The three-judge federal appeals court overseeing the last remaining legal challenge to Bruce Ratner’s Atlantic Yards project will not hear new oral arguments in the wake of the recent recusal by one of the judges.
After Judge Edward Korman recused himself citing a pro-Atlantic Yards postcard he once filled out, opponents of the 16-skyscraper, arena, hotel, commercial and residential mega-project called for a new hearing so that replacement Judge Dennis Jacobs could fully immerse himself in the arguments.
That motion was denied on Tuesday, but not reported until Friday in the New York Law Journal.
The newly reconstituted panel is expected to rule soon on the case, which centers on the state’s use of eminent domain to seize privately owned properties and give them to Ratner.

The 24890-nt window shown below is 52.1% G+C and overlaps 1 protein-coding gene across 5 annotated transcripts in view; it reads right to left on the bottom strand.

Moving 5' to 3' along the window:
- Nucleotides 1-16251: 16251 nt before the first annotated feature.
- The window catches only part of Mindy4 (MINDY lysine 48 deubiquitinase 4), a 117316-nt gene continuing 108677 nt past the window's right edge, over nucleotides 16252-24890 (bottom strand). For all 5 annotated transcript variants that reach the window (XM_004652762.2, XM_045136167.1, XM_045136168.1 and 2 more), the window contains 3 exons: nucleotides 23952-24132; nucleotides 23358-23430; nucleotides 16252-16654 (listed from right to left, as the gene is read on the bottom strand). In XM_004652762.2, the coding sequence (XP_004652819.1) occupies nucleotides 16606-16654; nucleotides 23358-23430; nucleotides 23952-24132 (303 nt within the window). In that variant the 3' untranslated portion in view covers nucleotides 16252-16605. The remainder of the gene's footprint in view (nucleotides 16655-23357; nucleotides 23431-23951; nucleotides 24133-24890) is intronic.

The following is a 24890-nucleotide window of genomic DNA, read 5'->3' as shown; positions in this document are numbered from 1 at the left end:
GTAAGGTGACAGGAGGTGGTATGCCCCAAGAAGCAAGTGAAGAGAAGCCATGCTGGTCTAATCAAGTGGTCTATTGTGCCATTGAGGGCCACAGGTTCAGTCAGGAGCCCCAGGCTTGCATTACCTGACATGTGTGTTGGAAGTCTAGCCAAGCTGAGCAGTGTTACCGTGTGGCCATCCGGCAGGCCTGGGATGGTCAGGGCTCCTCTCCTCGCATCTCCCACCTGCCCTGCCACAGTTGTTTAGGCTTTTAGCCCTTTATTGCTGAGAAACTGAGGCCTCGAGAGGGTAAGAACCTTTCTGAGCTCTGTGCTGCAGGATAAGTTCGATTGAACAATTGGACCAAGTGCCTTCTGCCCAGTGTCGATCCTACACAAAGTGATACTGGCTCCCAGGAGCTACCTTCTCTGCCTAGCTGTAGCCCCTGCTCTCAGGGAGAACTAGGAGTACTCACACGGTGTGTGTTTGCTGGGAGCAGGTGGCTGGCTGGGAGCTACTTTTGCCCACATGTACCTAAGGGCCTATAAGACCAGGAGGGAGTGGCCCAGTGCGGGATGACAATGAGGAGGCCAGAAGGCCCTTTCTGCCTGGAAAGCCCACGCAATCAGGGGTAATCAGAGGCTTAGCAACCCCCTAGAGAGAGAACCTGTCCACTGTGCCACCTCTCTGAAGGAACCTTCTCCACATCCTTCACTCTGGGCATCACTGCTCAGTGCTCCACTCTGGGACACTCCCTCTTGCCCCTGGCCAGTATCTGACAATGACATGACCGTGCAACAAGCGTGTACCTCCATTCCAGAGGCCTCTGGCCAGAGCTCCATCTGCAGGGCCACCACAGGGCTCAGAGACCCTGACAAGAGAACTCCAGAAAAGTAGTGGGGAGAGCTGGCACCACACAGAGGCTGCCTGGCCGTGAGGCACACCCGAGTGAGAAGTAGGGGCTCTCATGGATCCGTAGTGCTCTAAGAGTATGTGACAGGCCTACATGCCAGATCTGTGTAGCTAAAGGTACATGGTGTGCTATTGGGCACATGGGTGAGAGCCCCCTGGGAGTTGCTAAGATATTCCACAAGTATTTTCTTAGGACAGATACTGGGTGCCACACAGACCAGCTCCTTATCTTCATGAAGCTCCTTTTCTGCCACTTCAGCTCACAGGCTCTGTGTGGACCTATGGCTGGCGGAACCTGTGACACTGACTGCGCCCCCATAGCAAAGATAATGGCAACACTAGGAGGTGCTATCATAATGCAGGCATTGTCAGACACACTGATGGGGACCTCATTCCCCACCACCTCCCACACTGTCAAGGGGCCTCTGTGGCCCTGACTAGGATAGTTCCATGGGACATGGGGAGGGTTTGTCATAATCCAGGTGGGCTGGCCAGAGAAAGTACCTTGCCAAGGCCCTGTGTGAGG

State officials said the condemnations are legal because the area around the buildings is urban blight.
Opponents argue that the condemnations are illegal because the decision to seize certain properties came after the state picked Ratner to develop the Vanderbilt rail yards and surrounding areas — an indication that the properties were not “blighted” until Ratner decided he needed them.
The case is the last remaining hurdle for Ratner. Last week, the developer won a huge victory in a related case that challenged the state’s environmental review of the $4-billion project. And he also defeated a legal challenge to his planned evictions of 13 rent-stabilized tenants in the Atlantic Yards footprint.
Opponents say they’ll appeal both rulings, but to this point, courts have consistently sided with Ratner.